The Impeachment of Andrew Johnson
»First Vetoes

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Harper's Weekly,
March 3, 1866, page 130

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The Veto Message
The Senate did wisely in adjourning after the Veto Message was read. Legislation under such excitement is not likely to be dignified or sagacious. That the Message was a sore disappointment to the truest friends of the President can not be denied. Their regret may be measured by the rejoicing of those who would fain use him for their own purposes. Whether those friends are to be found among those who most earnestly advocated his election, or those who most strenuously opposed it, whether those who were in bloody rebellion at the South, and those who heartily supported them at the North are really the wisest advisers upon the great problem of reorganization, are questions which time will adequately answer.

Of the President’s sincerity there is no doubt. That he honestly wishes, as he says, to secure to the Freedmen the full enjoyment of their liberty we fully believe. But he seems to us not entirely master of his own positions. Thus he acknowledges the usefulness of the Freedmen’s Bureau as established by the act of last March. But he regards it as a war measure, and war having ceased, he is of opinion that the matter should be left to the States. Yet, if war has ceased, why does he support General Terry’s military order reversing the action of the Virginia Legislature? So the President says that in his judgment the late rebel States "have been fully restored, and are to be deemed to be entitled to enjoy their constitutional rights as members of the Union." Yet if this be so, why in his late proclamation restoring the privilege of the writ of habeas corpus did he except the late rebel States? The Constitution defines the conditions under which the right of suspending the privilege may be exercised. It is only when in case of rebellion or invasion the public safety may require it. Yet he expressly exhorts us in the Message not to suppose that the United States are in a condition of civil war.

The Freedmen’s Bureau is exceptional, but it is so only because the condition of the country is exceptional. All the President’s acts in initiating the reorganization of the late rebel States were exceptional. But the question of the hour is very simple in itself, however difficult it may be to answer. How can the United States most surely and judiciously and temperately secure the fruit of the victory they have won? Having given liberty to millions of slaves, how can the authority that conferred it maintain its perpetuity? To suppose that a coerced adoption of the Emancipation Amendment, without any specific method of enforcing it, will produce this result is as idle as to imagine that a declaratory resolution would effect it. The Constitution itself contains a guarantee of free speech for every citizen, but it did not secure it in half the country. Why should we expect of an amendment a virtue which does no inhere in the original instrument? The President says that a system for the support of indigent persons was never contemplated by the authors of the Constitution. Certainly not, and this bill is no more such a system than an appropriation for military hospitals would be. It is a simple necessity of the situation. Shall these homeless, landless, forlorn persons be left to the mercies of those who despise and hate them, or shall the United States say, "We cut the bonds that bound you to the ground, and we will protect you while you are struggling to get upon your feet?"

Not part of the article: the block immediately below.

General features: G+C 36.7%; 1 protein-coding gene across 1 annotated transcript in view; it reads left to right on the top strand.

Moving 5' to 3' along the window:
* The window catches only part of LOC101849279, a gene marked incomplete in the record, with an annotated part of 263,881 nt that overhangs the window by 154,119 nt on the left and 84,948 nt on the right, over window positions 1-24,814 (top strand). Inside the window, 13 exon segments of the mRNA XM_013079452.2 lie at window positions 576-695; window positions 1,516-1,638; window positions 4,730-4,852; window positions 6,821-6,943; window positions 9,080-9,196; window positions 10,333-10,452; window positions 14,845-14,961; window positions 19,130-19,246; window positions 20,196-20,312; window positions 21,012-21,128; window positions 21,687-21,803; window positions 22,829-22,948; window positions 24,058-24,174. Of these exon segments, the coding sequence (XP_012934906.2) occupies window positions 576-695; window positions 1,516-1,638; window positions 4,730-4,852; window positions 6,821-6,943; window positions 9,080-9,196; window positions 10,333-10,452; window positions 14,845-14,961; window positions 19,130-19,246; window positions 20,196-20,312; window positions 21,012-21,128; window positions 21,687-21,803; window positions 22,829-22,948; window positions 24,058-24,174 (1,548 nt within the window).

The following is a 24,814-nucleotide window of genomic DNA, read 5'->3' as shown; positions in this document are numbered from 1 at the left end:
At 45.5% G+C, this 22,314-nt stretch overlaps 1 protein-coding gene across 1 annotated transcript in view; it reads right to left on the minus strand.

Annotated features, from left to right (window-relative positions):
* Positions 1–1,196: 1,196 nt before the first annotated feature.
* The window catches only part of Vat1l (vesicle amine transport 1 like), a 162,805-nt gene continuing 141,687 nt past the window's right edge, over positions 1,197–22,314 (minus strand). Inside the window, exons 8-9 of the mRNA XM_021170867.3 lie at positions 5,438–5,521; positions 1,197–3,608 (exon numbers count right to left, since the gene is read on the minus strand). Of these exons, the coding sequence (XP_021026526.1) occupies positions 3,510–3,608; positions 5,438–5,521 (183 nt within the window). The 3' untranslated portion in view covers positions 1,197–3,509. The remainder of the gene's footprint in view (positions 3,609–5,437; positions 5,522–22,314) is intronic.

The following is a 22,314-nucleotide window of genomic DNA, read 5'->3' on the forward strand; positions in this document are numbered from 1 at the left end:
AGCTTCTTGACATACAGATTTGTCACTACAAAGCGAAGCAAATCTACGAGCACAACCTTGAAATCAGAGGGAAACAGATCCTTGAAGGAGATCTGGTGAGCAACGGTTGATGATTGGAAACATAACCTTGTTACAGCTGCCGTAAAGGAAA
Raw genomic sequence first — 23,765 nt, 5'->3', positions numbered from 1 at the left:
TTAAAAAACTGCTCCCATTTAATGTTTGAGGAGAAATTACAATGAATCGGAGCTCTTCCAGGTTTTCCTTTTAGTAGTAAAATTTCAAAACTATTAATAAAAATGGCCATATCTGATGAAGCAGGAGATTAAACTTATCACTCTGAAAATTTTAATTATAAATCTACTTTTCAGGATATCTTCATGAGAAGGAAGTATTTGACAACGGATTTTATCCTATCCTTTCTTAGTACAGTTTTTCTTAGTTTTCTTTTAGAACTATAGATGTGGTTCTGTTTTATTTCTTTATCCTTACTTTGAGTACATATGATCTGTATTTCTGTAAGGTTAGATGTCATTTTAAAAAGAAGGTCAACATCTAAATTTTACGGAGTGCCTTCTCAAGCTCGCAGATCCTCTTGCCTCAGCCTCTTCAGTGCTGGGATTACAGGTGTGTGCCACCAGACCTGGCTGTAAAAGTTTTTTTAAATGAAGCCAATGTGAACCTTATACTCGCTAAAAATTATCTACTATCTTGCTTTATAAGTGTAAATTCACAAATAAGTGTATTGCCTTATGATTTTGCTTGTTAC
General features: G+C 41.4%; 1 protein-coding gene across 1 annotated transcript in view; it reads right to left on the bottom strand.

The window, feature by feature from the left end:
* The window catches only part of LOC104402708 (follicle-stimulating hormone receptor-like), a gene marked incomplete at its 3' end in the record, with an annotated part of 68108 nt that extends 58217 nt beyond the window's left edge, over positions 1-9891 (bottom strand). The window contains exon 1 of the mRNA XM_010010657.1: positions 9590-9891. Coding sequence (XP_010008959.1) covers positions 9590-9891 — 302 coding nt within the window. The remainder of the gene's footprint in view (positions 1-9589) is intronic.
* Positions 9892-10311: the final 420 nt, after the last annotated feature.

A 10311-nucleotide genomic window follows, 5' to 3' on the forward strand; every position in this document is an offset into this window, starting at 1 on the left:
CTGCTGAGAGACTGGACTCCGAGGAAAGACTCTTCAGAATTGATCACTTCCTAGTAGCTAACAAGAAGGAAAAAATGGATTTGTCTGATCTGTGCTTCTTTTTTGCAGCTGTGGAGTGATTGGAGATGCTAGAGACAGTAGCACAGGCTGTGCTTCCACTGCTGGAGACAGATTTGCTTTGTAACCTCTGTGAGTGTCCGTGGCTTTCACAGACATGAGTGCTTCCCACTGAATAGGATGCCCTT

If the President believes that the word of the nation sacredly pledged to the freedmen will be kept by the black codes of South Carolina and Mississippi, his faith would remove mountains. And if he proposes to abandon the freedmen to civil authorities created exclusively by those who think that the colored race should be eternally enslaved, who deny the constitutionality of emancipation, and who have now a peculiarly envenomed hostility to the whole class, we can only pray God that the result may be what we have no doubt he honestly wishes it to be. We believe that he is faithful to what he conceives to be the best interest of the whole country. And while upon this question we wholly differ from him, we differ with no aspersion or suspicion.

Articles Relating to Johnson's First Vetoes:
A Long Step Forward
January 27, 1866, page 50

February 10, 1866, page 83

Education of the Freedmen
February 10, 1866, page 83

The Veto Message
March 3, 1866, page 130

The Freedmen’s Bureau
March 10, 1866, page 146

The President’s Speech
March 10, 1866, page 147

The Political Situation
April 14, 1866, page 226

The Civil Rights Bill
April 14, 1866, page 226

The Civil Rights Bill
April 21, 1866, page 243

The Congressional Plan of Reorganization
May 12, 1866, page 290

The Trial of the Government
May 26, 1866, page 322

Making Treason Odious
June 2, 1866, page 338

The Final Report of the Reconstruction Committee
June 23, 1866, page 387

The Report of the Congressional Committee
June 23, 1866, page 386

The Case Stated
August 4, 1866, page 482

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